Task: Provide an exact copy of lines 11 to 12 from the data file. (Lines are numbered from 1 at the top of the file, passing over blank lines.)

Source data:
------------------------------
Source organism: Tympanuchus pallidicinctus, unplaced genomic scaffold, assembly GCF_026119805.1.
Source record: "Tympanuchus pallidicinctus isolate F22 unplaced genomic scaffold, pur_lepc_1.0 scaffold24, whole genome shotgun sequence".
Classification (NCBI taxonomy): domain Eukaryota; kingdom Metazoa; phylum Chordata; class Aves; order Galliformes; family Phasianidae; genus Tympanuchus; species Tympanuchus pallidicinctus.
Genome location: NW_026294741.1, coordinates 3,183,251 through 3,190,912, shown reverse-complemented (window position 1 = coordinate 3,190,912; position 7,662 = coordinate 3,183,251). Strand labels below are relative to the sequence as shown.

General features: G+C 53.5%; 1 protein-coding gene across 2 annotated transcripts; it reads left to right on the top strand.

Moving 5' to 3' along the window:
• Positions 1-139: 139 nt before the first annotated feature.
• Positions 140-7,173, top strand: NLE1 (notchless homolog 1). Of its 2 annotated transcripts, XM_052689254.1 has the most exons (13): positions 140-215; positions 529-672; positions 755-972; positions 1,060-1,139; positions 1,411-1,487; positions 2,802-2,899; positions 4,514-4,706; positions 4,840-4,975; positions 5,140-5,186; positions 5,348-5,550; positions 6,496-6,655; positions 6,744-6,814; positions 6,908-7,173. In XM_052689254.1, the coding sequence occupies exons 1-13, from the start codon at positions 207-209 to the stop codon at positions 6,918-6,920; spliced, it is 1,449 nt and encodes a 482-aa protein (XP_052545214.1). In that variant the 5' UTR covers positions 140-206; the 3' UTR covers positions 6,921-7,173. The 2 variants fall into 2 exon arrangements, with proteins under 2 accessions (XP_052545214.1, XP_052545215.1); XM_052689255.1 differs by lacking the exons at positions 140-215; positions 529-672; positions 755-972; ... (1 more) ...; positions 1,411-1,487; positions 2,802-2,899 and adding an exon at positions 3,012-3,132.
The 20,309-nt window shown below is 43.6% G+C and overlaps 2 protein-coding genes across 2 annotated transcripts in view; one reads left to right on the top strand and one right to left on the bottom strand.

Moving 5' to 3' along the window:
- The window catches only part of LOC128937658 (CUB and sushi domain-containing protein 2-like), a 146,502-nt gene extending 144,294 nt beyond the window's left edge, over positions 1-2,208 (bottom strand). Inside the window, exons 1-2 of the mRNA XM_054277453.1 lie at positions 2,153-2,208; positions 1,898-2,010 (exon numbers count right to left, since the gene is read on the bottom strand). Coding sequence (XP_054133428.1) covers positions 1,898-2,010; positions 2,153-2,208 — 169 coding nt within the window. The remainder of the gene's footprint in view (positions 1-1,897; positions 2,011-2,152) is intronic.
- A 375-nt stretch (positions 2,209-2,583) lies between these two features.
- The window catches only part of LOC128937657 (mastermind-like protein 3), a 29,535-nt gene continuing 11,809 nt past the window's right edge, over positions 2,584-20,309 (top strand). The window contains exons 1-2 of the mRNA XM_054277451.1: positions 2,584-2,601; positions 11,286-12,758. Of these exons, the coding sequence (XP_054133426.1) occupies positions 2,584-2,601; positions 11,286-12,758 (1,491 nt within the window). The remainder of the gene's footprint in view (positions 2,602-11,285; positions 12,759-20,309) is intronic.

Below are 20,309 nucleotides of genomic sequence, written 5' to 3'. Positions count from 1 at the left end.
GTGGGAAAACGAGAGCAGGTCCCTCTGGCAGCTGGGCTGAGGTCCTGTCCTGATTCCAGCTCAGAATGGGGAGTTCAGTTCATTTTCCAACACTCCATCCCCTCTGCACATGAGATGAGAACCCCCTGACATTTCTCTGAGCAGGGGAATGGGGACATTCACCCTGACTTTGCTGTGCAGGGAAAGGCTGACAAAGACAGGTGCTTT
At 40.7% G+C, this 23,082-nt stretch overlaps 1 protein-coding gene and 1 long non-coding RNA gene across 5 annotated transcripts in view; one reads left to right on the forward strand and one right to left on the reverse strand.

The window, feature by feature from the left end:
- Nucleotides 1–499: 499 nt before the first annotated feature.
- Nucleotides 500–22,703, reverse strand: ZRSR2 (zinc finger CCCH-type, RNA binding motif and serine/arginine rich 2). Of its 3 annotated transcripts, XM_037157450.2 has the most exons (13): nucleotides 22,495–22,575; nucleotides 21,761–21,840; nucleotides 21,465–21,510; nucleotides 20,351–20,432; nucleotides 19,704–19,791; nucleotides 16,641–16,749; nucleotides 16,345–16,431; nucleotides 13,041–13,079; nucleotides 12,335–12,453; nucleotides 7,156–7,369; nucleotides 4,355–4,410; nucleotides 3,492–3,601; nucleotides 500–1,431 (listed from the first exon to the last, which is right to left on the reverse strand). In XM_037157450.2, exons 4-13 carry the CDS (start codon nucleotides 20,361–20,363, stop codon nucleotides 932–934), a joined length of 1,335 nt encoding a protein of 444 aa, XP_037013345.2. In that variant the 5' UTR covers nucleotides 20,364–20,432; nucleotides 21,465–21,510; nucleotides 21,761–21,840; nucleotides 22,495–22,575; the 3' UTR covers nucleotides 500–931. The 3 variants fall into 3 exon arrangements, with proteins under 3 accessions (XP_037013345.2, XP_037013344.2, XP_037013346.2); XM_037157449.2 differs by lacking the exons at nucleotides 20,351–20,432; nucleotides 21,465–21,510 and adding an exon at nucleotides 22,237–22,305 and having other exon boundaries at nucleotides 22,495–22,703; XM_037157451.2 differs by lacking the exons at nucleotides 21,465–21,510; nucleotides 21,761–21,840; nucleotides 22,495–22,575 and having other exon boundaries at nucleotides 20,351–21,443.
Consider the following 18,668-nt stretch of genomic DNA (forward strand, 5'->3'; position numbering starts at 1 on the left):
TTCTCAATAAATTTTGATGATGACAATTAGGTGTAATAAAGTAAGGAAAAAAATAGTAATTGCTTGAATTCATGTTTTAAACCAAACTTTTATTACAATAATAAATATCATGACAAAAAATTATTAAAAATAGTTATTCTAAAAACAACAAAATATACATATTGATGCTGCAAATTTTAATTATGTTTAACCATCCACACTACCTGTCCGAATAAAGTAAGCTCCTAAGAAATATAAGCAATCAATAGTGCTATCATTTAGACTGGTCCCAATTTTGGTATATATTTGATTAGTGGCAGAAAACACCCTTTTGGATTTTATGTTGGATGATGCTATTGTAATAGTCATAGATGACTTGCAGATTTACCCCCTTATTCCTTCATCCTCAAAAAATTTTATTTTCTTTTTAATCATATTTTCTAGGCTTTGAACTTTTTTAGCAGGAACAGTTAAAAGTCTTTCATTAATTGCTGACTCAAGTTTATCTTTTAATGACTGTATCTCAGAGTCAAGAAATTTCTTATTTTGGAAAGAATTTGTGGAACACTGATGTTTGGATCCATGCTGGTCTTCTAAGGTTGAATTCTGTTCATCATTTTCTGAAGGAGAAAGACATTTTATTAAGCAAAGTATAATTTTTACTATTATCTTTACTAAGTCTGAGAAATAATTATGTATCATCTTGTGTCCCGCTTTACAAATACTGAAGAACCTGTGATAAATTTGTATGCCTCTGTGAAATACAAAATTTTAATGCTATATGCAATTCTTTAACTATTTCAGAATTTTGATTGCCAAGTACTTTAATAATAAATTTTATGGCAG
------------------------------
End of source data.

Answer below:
- The window catches only part of LOC128937658 (CUB and sushi domain-containing protein 2-like), a 146,502-nt gene extending 144,294 nt beyond the window's left edge, over positions 1-2,208 (bottom strand). Inside the window, exons 1-2 of the mRNA XM_054277453.1 lie at positions 2,153-2,208; positions 1,898-2,010 (exon numbers count right to left, since the gene is read on the bottom strand). Coding sequence (XP_054133428.1) covers positions 1,898-2,010; positions 2,153-2,208 — 169 coding nt within the window. The remainder of the gene's footprint in view (positions 1-1,897; positions 2,011-2,152) is intronic.
- A 375-nt stretch (positions 2,209-2,583) lies between these two features.